by / July 7th, 2015 /

Ted 2

Review by on July 7th, 2015

 1/5 Rating

Director: Seth McFarlane
Cast: Seth McFarlane, Mark Wahlberg, Amanda Seyfried, Morgan Freeman and Giovanni Ribisi
Certificate: 16
Running Time: 115 minutes
Release Date: July 10th

In the interest of fairness, I should point out that I am not a big fan of the comedy of Seth McFarlane. I gave up watching Family Guy years ago, never got into American Dad and the less said about The Cleveland Show the better.  Added to that I thought that McFarlane’s previous directorial feature, A Million Ways to Die in the West, a film completely driven by the egotism of its creator, was one of the worst films of last year. That said, I must admit that I was surprised by how much I enjoyed Ted, McFarlane’s debut picture. Don’t great me wrong, the film isn’t perfect by any means, it did however make me laugh many times throughout its running time so I actually had some hope for its sequel Ted 2. Unfortunately Ted 2 doesn’t anyway near the highs of its predecessor rather than stumble towards the god-awful lows of A Million Ways to Die in the West.

The plot, such as it is, though McFarlane is never one for tight narratives, sees Ted (voiced by McFarlane) getting married to his girlfriend, only for their marriage to start running into trouble a year down the line. Told that having a child would strengthen their marriage and unable to conceive, she being infertile and him being a toy bear, they decide to adopt. They are told they can’t adopt however because in the eyes of the state Ted is not seen as a person but rather as a piece of property. After losing his job and marriage annulled by the state, Ted, alongside his best friend John (Mark Wahlberg) and lawyer Samantha Jackson (Amanda Seyfried), decide to fight back and demand he be given his civil rights.

My biggest problem with McFarlane’s comedy, and there is plenty, is his over reliance on having pop culture references serve as the main function of the gag. This works fine if you have an affinity for the piece of pop culture being referenced, but if you don’t or indeed if you don’t actually know that much about in the first place, the joke falls flat. An example for me would be the extended cameo by Sam J. Jones in the first film. Now I don’t have any fondness for “Flash Gordon”, who Jones played in the 1980 film, nor do I have any interest in the career of Jones himself. So his, quite long, appearance as a coked up version of himself did absolutely nothing for me. Instead I just felt like I was stuck in the middle of a conversation of fanboys as they were all cracking inside jokes about their favourite pieces of pop culture and all I can do is just stare at them and think “Why won’t you stop?” Added to this is McFarlane’s habit of using running gags that can only be technically called running gags because after the eight time of hearing one of them you just want to run up and gag everybody on screen.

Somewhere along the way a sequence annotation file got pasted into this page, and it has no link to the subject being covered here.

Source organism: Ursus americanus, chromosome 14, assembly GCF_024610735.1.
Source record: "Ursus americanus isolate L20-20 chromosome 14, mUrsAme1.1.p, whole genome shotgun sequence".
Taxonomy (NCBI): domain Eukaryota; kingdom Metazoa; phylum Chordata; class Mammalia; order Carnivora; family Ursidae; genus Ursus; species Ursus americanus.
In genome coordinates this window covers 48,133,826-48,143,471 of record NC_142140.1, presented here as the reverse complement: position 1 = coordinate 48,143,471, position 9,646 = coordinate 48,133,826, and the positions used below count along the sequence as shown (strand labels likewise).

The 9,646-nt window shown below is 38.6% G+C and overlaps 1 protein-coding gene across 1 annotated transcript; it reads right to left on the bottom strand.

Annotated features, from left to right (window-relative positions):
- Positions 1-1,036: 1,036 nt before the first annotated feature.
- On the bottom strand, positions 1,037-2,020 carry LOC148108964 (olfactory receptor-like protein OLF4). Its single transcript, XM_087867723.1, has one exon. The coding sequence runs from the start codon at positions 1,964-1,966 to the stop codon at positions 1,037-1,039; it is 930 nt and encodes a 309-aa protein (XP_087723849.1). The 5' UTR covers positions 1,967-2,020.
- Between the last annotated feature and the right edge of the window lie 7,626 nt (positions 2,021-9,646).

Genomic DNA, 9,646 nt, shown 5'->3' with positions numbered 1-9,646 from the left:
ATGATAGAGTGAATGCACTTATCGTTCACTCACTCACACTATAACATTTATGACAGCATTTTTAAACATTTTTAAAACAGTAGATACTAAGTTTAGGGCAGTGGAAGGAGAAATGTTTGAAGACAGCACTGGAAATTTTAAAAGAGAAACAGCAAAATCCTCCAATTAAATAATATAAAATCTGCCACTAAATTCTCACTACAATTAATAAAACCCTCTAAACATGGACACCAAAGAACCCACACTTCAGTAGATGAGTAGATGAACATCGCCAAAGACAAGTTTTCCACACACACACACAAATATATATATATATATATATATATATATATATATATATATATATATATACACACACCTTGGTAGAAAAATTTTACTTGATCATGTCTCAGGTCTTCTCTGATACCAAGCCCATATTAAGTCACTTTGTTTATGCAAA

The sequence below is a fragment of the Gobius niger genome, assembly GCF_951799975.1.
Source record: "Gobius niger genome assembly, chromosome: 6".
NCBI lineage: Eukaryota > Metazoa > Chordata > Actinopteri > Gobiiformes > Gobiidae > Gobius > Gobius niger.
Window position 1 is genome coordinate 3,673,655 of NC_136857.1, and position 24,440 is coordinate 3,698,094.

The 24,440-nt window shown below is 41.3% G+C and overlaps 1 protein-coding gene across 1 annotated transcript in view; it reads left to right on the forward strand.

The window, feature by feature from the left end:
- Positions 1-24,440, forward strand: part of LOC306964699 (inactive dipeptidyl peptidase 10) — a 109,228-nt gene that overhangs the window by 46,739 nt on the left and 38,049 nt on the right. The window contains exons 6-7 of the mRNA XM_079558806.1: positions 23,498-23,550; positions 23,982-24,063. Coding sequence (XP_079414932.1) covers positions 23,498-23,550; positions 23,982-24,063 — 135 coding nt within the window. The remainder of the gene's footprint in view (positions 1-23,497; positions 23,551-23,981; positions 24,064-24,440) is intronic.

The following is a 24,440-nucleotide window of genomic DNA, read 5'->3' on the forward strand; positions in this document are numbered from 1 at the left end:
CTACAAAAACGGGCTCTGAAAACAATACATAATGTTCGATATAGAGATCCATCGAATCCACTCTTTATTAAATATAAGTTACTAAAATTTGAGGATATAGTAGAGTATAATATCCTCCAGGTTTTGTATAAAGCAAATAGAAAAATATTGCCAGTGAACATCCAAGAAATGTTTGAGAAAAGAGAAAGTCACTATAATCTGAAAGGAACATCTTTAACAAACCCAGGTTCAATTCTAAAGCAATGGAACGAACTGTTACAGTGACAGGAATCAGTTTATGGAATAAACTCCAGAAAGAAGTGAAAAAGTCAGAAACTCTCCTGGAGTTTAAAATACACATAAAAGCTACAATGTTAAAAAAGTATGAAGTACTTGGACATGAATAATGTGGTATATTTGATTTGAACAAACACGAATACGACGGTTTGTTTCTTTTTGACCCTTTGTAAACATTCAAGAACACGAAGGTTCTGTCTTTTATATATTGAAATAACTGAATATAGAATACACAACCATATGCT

What’s worse is that there is certain amount of smugness throughout the film. This is most notable in its attitude towards its own comedy. Throughout there are pauses after a joke, the thinking being that people are going to laughing so much that they don’t want them to miss anything. But as it isn’t funny in the first place, these pauses become irritating in their arrogance. There is also self-congratulatory feeling towards the serious point that the film wants to make, which is that having equal and civil rights are important. Well done. Give yourselves a good hard pat on the back for having a message that is obvious to everyone who isn’t an arsehole. What the filmmakers don’t seem to realise is that the way you deliver your message is more important than merely saying it and here there is no effort to contextualise the issue, instead it merely just states hooray for civil rights! At the same time the message never sits well with the tone of the film which is an endless stream of jokes about drugs, bodily fluids, gay people, black people, etc.

This smugness is completely baseless however as the film is so lazily done in almost every single aspect. The jokes appear as if they are McFarlane on autopilot. The camerawork lacks any comedic flare. Many of the set pieces fizzle out or disappear as quickly as they arrived. The characterisation, which again is never McFarlane’s strongest suit anyway, is all over the place. For example, Seyfried’s character is established early on as being pop culture illiterate, yet not long after her introduction she is joining Ted and John in a recreation of the dancing scene from The Breakfast Club, which of course is not a joke, it’s just a reference. Even Mark Wahlberg, who was given the chance to give his character a sense of likability despite the fact he is a stoner idiot in the first film, just looks completely bored and uninterested here, which could be down to the fact that McFarlane has decided that Ted is going to be the main focus of attention in this film, a mistake as Ted is only funny until he is annoying.

Ted 2 is just awful. In a weird way it reminded me of some of the horror films coming out of Hollywood today such as The Conjuring that believes that simple making your audience jump is enough to make a horror film. McFarlane’s approach to comedy is similar, simply throw a load of gags at the audience, story or character be damned, and if the audience laughs then they will believe that they have just watched a comedy. The only difference is that while making someone jump after going boo in a dark room is easy, comedy is a lot more difficult. Actually come to think of it, with Ted 2 McFarlane has made a far more scarier film than The Conjuring and even that isn’t much of an achievement.